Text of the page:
This third album in as many years from Ayrshire bred songwriter Norrie McCulloch confirms what Blabber’n’Smoke has maintained since we first heard his debut, Old Lovers Junkyard, that he is one of Scotland’s (and the UK’s) premier artists. Over the course of his three albums McCulloch, along with his superb studio band (Dave McGowan of Teenage Fanclub / Belle & Sebastian and Stuart Kidd and Marco Rea from The Wellgreen) has gathered from a well of inspirations (artists such as Townes Van Zandt, Jay Farrar, Fairport Convention, Van Morrison and John Martyn). By some alchemical process he has transformed them into his own noble spirit with songs that inhabit the past and celebrate the here and now, his attractive and slightly wearied voice with its mild Celtic burr anchoring him to his homeland whilst the music traverses oceans and genres.
Bare Along The Branches finds McCulloch continuing to peer into his roots and influences but with a new found confidence that is reflected in the more diverse instrumentation on show here. There’s an expansive edge to some of the songs with electric guitar and organ added to the trail mix that was on show on These Mountain Blues. Thus enabled McCulloch is able to capture for example the sheer joy of vintage Van Morrison Caledonia Soul escapades on songs such as Shutter with its repetitive refrain which is pure Morrison soulful scatting. The song itself concerns a tryst gone wrong in a lonesome cabin, a wonderful concatenation of images and sound with piano and organ fuelling the sheer exuberance of McCulloch’s lyrics. There’s more soul on the plaintive Lonely Boy with electric keyboards and Chi-Lites harmonies harnessing the song to seventies Top of The Pops memories of smooth harmony groups dressed in silk while Little Boat chugs along with some meaty guitar plunges and churchlike organ on another song that is reminiscent of Van Morrison.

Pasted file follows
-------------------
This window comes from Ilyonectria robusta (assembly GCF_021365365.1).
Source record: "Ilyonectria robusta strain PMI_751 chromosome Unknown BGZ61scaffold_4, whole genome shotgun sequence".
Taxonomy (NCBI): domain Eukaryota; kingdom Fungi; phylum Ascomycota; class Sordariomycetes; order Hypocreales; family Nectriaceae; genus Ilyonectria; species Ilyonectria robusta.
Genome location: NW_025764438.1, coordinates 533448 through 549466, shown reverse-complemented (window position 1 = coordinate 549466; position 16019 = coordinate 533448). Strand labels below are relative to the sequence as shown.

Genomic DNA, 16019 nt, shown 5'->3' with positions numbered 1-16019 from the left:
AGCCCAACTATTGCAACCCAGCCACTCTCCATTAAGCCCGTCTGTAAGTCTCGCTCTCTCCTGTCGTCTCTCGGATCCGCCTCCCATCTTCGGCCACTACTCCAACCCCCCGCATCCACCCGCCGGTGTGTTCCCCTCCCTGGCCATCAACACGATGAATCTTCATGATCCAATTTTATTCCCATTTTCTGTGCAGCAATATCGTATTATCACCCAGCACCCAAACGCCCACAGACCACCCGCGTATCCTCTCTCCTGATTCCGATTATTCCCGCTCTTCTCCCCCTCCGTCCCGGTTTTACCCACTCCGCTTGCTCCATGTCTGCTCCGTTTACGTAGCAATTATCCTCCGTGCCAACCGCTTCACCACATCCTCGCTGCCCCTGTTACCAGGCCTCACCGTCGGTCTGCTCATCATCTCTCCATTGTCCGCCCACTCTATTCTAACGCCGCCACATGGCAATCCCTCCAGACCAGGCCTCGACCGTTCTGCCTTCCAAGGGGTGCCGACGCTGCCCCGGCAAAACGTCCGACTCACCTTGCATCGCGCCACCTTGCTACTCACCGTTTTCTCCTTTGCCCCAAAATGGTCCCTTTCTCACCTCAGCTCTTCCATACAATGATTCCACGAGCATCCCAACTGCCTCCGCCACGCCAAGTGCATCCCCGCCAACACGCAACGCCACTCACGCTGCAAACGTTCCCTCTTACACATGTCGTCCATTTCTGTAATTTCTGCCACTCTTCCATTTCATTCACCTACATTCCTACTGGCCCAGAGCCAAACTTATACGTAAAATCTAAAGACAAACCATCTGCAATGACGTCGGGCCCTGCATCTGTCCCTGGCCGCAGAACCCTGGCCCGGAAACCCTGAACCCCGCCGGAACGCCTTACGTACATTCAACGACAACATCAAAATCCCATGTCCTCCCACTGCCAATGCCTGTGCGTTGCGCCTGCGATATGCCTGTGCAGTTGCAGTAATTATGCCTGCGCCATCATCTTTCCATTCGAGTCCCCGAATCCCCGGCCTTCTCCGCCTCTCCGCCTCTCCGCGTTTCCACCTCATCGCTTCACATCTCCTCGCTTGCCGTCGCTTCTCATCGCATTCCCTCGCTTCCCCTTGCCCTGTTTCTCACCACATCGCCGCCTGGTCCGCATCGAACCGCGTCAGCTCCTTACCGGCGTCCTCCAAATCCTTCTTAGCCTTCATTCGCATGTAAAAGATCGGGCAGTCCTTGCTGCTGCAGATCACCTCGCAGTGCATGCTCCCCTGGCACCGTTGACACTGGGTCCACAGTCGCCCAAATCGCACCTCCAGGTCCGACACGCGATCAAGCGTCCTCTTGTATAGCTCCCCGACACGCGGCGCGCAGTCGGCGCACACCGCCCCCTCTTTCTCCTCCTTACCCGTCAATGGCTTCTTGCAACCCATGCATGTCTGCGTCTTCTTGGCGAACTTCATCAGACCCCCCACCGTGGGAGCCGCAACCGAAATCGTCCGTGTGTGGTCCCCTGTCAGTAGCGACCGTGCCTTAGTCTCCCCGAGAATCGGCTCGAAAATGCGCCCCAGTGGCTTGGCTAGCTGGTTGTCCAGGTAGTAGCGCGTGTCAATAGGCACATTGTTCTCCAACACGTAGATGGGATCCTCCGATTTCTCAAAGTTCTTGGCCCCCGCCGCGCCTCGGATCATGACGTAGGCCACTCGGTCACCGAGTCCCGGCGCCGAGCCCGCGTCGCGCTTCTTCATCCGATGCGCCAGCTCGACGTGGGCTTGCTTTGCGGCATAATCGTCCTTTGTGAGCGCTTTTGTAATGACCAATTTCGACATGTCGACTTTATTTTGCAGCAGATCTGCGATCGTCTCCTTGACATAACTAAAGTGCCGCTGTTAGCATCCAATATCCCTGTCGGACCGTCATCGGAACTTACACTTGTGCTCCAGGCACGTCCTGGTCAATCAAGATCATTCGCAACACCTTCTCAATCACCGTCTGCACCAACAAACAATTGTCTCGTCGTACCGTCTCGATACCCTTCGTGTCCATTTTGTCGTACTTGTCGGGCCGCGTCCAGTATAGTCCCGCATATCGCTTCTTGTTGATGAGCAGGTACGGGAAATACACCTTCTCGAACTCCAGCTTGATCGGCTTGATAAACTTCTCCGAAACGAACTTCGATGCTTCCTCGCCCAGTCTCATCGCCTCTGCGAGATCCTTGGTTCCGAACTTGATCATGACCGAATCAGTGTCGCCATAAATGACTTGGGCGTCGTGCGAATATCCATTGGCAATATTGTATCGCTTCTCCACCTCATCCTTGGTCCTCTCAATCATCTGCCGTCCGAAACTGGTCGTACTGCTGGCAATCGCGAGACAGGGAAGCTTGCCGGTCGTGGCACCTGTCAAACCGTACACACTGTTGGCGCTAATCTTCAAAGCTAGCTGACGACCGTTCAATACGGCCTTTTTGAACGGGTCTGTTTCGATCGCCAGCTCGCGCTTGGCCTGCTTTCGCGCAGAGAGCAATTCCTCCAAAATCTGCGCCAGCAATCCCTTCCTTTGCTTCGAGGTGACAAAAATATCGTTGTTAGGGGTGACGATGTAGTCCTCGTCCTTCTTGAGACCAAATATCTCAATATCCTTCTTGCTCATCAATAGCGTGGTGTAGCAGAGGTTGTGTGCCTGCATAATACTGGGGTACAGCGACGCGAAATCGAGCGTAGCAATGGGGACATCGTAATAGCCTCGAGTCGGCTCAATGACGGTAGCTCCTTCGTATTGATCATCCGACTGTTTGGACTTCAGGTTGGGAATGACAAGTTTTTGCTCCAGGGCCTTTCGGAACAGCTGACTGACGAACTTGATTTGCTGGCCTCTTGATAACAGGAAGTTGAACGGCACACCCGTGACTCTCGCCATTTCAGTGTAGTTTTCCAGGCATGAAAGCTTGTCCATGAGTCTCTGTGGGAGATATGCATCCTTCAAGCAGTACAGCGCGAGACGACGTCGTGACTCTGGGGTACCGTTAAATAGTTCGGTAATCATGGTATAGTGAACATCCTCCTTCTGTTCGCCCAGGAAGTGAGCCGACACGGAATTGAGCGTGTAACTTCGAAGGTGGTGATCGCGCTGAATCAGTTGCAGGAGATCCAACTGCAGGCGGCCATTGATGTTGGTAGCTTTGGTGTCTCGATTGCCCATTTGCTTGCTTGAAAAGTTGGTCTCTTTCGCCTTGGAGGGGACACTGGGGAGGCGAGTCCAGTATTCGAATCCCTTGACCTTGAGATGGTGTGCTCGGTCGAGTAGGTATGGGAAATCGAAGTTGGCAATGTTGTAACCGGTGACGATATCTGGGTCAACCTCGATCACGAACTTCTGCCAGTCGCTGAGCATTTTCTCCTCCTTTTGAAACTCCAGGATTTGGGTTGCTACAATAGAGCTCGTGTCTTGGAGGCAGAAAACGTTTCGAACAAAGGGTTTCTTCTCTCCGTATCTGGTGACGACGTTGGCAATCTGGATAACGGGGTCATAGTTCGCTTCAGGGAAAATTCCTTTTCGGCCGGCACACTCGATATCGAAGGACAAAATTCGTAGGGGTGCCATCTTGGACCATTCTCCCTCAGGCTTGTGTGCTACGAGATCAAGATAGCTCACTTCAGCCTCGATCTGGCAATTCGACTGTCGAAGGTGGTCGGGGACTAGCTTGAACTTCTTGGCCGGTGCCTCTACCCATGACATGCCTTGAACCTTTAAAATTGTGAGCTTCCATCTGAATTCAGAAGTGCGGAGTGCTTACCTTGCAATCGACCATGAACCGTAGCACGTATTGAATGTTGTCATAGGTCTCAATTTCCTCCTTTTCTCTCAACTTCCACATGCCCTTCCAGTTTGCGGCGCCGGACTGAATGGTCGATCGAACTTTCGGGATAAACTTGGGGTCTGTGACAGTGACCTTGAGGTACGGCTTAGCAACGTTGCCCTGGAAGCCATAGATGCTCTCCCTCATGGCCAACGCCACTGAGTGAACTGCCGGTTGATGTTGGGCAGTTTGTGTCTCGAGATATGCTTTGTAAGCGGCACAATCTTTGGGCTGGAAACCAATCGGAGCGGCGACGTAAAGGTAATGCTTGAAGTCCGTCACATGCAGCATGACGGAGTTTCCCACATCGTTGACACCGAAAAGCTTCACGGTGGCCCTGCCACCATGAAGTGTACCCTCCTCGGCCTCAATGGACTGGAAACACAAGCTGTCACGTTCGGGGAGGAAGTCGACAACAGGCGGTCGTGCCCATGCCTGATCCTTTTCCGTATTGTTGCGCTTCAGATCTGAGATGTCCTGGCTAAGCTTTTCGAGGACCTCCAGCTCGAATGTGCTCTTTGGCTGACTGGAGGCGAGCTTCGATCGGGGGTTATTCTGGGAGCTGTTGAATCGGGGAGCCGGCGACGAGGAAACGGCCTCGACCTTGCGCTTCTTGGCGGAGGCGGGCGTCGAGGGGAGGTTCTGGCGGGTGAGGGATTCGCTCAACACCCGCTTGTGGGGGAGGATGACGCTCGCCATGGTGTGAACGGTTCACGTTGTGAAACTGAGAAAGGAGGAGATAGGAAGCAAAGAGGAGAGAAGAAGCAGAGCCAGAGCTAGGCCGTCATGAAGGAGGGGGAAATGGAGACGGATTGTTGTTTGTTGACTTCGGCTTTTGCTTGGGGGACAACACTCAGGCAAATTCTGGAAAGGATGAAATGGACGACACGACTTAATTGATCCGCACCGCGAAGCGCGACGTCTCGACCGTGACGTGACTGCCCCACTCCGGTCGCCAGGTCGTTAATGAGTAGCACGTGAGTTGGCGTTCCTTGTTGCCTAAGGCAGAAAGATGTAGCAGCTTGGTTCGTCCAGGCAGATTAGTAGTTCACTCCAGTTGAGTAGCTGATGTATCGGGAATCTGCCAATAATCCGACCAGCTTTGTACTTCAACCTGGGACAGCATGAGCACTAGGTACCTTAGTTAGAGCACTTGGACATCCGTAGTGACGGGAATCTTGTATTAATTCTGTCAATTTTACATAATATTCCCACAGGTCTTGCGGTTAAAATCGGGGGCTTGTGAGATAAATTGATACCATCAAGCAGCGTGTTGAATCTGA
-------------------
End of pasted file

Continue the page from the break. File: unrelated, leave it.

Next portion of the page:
While this affiliation to a hybrid Celtic soul music dominates the first half of the album McCulloch proves he can deliver ballads in the Americana vein with Safe Keeping and Frozen River evidence of his admiration for Jay Farrar, the former a halting dust blown rust belt eulogy while the latter skips along almost approaching bluegrass. Never Leave You Behind meanwhile is a full blown dive into country rock with some fine lap steel playing from McGowan and McCulloch revisits the dusty troubadour persona of his previous albums on the tremendous Around The Bend. This is a glorious ballad in a Neil Young mode with banjo, harmonica and lonesome pedal steel combining to create a frontier feel while McCulloch’s lyrics are a form of old Western Zen acceptance. The album closes with the lengthy Beggars Wood, a stark meditation on a childhood fable that has followed the artist into adulthood and is only exorcised when he revisits the scene. As it progresses the song blossoms from skeletal guitar and voice into a soaring guitar solo that avoids bombast as it stutters to the end, the song proof indeed that McCulloch continues to explore new avenues for his muse. Three albums in and not one clunker, McCulloch has the talent to enter the mainstream if he gets the breaks so grab a hold of this and let everyone else know about it.
Norrie McCulloch has arranged several shows to launch Bare Along The Branches starting with The Tollbooth in Stirling on 23rd February. Next up is Glasgow’s State Bar on the 24th and then Edinburgh’s Bluebird Cafe on the 25th.